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Cancer cells treated with carbon nanotubes can be destroyed by noninvasive radio waves that heat up the nanotubes while sparing untreated tissue, a research team led by scientists at The University of Texas M.D. Anderson Cancer Center and Rice University has shown in preclinical experiments. In a paper published in the journal Cancer, the researchers demonstrated that the technique completely destroyed liver cancer tumors in rabbits. There were no side effects noted. However, some healthy liver tissue within 2 to 5 millimeters of the tumors sustained heat damage due to nanotube leakage from the tumor.
"These are promising, even exciting, preclinical results in this liver cancer model," said lead investigator Steven Curley, M.D., of M.D. Anderson. "Our next step is to look at ways to more precisely target the nanotubes so they attach to, and are taken up by, cancer cells while avoiding normal tissue."
Curley conducted the research in collaboration with nanotechnology experts at Rice University and with Erie, Pennsylvania, entrepreneur John Kanzius of ThermMed LLC, who invented the experimental radiofrequency generator used in the experiments. Kanzius is a cancer survivor and former radio station owner whose insights into the potential of targeted radio waves inspired this line of research. At Rice, the work was begun by Nobel laureate Richard Smalley several months before his death from cancer in October 2005.
In the liver cancer experiment, a solution of single-walled carbon nanotubes was injected directly into the tumors. Four treated rabbits were then exposed to 2 minutes of radiofrequency treatment, resulting in thermal destruction of their tumors. Control group tumors that were treated only by radiofrequency exposure or only by nanotubes were undamaged. In lab experiments, two lines of liver cancer cells and one pancreatic cancer cell line were destroyed after being incubated with nanotubes and exposed to the radiofrequency field.
Curley stated that radiofrequency energy fields penetrate deeply into tissue, so it would be possible to deliver heat anywhere in the body if targeted nanotubes or other nanoparticles can be delivered to cancerous cells. Without such a target, radio waves will pass harmlessly through the body.
An invasive technique known as radiofrequency ablation is used to treat some malignant tumors, the authors note. It requires insertion of needle electrodes directly into the tumors. Incomplete tumor destruction occurs in 5 to 40 percent of cases; normal tissue is damaged, and complications arise in 10 percent of patients who suffer such damage. Radiofrequency ablation is limited to liver, kidney, breast, lung, and bone cancers.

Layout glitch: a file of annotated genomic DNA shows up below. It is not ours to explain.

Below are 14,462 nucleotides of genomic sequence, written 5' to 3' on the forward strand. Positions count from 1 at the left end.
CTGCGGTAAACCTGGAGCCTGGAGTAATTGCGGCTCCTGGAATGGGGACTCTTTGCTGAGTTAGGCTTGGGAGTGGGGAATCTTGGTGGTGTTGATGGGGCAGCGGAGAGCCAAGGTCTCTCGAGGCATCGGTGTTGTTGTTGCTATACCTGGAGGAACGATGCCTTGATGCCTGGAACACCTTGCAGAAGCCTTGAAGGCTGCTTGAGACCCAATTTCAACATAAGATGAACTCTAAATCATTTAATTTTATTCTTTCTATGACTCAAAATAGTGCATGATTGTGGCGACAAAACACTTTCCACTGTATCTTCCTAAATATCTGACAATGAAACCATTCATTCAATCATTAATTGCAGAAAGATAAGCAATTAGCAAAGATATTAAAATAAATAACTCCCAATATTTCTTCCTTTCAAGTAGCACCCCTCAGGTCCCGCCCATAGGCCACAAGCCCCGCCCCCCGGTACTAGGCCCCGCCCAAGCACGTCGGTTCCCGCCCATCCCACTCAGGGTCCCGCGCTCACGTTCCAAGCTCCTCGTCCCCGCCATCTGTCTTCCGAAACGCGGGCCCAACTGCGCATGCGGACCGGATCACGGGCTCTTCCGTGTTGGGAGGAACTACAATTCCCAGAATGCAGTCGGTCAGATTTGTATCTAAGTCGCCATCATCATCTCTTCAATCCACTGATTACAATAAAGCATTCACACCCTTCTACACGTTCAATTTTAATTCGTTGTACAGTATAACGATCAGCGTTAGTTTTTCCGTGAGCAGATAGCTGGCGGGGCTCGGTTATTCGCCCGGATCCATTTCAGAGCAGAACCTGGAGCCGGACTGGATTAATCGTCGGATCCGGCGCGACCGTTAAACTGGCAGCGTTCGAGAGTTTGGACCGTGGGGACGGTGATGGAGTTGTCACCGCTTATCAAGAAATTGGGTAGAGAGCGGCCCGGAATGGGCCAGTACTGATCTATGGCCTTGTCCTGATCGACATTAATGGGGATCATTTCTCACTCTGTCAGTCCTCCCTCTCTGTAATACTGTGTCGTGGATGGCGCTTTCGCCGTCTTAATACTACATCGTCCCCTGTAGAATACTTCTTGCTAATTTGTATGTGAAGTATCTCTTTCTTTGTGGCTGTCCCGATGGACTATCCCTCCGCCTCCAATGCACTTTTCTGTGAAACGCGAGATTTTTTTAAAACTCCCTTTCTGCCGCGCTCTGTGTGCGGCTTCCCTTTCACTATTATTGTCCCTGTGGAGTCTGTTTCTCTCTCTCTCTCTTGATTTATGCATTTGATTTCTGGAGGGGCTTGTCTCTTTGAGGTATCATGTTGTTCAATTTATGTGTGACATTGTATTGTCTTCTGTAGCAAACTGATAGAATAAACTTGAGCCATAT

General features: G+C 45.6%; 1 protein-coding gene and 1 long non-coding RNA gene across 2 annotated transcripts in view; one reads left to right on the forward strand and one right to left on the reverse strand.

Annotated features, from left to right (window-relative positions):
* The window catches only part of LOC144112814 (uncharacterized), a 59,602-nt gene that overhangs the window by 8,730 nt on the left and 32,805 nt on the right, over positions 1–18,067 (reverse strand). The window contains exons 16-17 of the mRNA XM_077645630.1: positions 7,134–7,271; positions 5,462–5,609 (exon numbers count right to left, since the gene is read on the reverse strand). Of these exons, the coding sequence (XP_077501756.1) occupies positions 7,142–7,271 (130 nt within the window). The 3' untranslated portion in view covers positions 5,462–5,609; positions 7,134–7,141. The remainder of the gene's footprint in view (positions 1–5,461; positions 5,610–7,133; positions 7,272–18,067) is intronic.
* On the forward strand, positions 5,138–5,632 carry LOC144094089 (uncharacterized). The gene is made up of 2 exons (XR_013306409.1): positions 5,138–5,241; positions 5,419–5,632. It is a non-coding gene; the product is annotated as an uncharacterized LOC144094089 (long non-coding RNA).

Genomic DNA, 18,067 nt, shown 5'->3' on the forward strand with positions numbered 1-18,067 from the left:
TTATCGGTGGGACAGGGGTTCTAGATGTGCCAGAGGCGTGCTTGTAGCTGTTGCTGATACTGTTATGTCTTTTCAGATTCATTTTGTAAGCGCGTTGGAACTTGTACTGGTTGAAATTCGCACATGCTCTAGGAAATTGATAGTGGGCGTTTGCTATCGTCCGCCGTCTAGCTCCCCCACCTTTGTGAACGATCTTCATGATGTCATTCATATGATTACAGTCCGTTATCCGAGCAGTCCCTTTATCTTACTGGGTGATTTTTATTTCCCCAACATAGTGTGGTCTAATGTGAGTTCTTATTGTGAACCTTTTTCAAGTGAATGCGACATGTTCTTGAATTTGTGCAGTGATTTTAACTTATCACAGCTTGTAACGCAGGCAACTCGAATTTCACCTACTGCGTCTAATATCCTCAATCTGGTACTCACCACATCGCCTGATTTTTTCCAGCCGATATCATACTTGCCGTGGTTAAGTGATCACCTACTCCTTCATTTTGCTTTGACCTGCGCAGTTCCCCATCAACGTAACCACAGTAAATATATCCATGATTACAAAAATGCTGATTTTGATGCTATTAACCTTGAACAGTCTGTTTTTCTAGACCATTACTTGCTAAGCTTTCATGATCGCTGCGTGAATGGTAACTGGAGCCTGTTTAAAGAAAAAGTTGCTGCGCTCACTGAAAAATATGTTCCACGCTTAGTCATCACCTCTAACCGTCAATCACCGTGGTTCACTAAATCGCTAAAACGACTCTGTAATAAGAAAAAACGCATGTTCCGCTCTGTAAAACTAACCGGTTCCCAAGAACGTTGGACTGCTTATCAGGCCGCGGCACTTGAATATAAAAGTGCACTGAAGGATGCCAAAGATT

This work is detailed in the paper "Carbon nanotube-enhanced thermal destruction of cancer cells in a noninvasive radiofrequency field." Investigators from Rice University, ThermMed LLC, and the National Center for Scientific Research in Bordeaux, France, also participated in this study. This paper was published online in advance of print publication. An abstract of this paper is available through PubMed.
About National Cancer Institute
To help meet the goal of reducing the burden of cancer, the National Cancer Institute (NCI), part of the National Institutes of Health, is engaged in efforts to harness the power of nanotechnology to radically change the way we diagnose, treat and prevent cancer.
The NCI Alliance for Nanotechnology in Cancer is a comprehensive, systematized initiative encompassing the public and private sectors, designed to accelerate the application of the best capabilities of nanotechnology to cancer.
Currently, scientists are limited in their ability to turn promising molecular discoveries into benefits for cancer patients. Nanotechnology can provide the technical power and tools that will enable those developing new diagnostics, therapeutics, and preventives to keep pace with today’s explosion in knowledge.
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